Changes to the Permit
The 2015 passage of the Federal Coal Combustion Residual (CCR) rule, along with an ongoing ground water corrective action at the site, have led to major changes in the permit.
Coal combustion residuals include fly ash, bottom ash, and boiler slag. The federal rule designated CCRs as solid waste regulated under subtitle D of the Resource Conservation and Recovery Act.
Under the new CCR rule, existing CCR landfills and surface impoundments are not required to close or retrofit with a composite liner and a leachate collection and removal system. Existing CCR units such as IFG can continue to receive these process residues after this rule is in effect, but must still meet all applicable groundwater monitoring and corrective action criteria.
Permit changes due to CCR rules include:
- Transfer of regulatory performance criteria for the fly ash landfill, bottom ash basin, and wastewater basin from state rules to federal CCR rules promulgated by the Environmental Protection Agency (EPA).
- Transfer of oversight of the combustion waste landfill to the Solid Waste Program in the Utah Division of Waste Management and Radiation Control.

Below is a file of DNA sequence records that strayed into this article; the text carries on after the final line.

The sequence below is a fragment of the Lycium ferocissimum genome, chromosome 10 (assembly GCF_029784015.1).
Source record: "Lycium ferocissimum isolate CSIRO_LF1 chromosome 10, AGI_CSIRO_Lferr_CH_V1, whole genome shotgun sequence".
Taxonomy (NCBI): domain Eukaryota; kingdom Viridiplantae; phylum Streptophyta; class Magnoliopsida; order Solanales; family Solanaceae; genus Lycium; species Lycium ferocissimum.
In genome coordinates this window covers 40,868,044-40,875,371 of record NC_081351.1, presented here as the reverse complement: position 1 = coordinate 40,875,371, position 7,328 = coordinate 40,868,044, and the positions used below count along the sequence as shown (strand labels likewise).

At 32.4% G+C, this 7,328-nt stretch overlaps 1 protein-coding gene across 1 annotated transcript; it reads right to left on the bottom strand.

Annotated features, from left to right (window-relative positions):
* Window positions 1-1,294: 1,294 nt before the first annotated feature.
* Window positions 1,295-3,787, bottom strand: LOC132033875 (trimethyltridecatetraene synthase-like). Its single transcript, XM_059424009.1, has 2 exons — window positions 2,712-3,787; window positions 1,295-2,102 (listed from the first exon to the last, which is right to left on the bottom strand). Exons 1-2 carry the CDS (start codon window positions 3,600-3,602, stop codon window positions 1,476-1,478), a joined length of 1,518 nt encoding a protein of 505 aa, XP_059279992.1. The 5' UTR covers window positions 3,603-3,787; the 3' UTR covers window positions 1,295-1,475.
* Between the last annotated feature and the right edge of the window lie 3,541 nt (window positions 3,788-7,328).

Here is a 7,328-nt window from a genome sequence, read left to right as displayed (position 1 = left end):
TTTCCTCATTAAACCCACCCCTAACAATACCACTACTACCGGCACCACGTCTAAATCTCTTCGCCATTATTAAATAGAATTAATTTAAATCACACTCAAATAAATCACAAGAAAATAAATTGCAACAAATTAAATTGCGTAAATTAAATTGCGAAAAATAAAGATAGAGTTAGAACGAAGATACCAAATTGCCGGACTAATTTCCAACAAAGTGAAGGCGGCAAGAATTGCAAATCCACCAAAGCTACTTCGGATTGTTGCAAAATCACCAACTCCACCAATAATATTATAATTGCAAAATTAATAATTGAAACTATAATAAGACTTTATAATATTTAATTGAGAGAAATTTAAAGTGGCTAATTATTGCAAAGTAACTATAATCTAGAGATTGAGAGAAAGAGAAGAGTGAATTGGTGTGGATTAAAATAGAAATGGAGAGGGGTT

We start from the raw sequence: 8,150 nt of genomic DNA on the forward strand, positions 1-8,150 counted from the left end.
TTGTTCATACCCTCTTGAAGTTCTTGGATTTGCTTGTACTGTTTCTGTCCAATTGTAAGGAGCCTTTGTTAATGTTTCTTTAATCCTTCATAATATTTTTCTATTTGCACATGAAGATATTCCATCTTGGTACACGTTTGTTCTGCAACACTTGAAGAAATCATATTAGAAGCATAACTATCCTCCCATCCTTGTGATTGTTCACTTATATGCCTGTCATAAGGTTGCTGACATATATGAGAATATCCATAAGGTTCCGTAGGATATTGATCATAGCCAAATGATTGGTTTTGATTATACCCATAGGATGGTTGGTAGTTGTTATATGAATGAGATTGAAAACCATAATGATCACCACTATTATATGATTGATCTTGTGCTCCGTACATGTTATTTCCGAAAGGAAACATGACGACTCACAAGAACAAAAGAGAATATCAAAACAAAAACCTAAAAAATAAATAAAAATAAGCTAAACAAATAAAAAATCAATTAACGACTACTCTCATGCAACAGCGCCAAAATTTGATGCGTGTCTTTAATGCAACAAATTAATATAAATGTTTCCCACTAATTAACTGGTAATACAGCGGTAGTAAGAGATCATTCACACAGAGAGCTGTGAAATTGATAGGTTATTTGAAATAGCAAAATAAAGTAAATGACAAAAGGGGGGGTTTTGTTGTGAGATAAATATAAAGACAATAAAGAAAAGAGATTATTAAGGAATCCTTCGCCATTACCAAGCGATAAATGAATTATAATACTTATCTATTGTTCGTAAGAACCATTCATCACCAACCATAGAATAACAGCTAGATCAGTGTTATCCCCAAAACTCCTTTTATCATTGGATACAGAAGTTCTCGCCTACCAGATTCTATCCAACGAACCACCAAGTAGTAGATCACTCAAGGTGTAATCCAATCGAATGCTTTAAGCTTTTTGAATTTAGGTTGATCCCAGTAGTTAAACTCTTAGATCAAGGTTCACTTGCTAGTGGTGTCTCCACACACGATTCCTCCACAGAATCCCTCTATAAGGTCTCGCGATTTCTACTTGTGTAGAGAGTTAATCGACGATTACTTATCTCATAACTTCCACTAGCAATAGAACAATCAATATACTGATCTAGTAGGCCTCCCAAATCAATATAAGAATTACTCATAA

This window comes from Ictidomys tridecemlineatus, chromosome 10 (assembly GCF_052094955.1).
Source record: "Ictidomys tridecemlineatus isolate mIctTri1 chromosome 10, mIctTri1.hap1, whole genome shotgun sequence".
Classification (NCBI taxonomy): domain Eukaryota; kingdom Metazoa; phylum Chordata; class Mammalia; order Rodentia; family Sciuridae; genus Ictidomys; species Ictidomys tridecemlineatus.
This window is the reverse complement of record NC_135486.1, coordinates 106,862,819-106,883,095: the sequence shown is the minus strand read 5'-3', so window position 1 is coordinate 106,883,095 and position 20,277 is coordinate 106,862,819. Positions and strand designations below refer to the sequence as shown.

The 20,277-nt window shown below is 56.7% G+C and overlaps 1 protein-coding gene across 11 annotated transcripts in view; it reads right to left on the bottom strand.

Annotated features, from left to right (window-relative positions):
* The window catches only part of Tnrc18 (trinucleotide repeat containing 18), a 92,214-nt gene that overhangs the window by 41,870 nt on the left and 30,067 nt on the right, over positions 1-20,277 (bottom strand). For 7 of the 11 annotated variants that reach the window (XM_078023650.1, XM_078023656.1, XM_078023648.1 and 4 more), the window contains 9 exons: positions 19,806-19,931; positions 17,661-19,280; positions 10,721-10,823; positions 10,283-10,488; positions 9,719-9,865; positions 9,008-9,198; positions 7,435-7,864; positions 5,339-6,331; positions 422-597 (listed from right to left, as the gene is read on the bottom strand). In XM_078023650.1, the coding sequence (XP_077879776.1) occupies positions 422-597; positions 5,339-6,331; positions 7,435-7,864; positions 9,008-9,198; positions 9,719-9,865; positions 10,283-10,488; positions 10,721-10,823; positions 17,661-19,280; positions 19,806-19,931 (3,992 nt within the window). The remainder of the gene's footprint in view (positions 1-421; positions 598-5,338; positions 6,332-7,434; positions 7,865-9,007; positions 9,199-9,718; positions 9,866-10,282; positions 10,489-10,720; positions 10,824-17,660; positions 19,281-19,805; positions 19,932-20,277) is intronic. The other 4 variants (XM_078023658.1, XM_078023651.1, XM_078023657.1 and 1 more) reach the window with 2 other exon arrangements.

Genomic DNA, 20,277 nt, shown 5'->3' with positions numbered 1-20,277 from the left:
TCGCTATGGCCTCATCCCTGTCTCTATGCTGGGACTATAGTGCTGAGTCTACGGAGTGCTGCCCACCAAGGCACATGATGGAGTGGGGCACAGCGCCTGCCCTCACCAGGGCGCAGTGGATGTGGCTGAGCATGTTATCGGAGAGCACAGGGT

Because the plume appears to be moving beyond control measures currently in place, and the existing permit is under a corrective action order, the proposed permit requires IPSC to submit the following items within a specified timeframe:
- Within 90 days of the effective date of this permit, an updated map of the plume limits and compliance well TDS concentrations.
- Within 120 days of the effective date of this permit, a schedule to regain (restore) best available technology (BAT) or remove the TDS plume source from service.
- Within 120 days of the effective date of this permit, an updated Corrective Action Plan and remedial design to contain the expansion of the plume provided to DWQ for review and approval.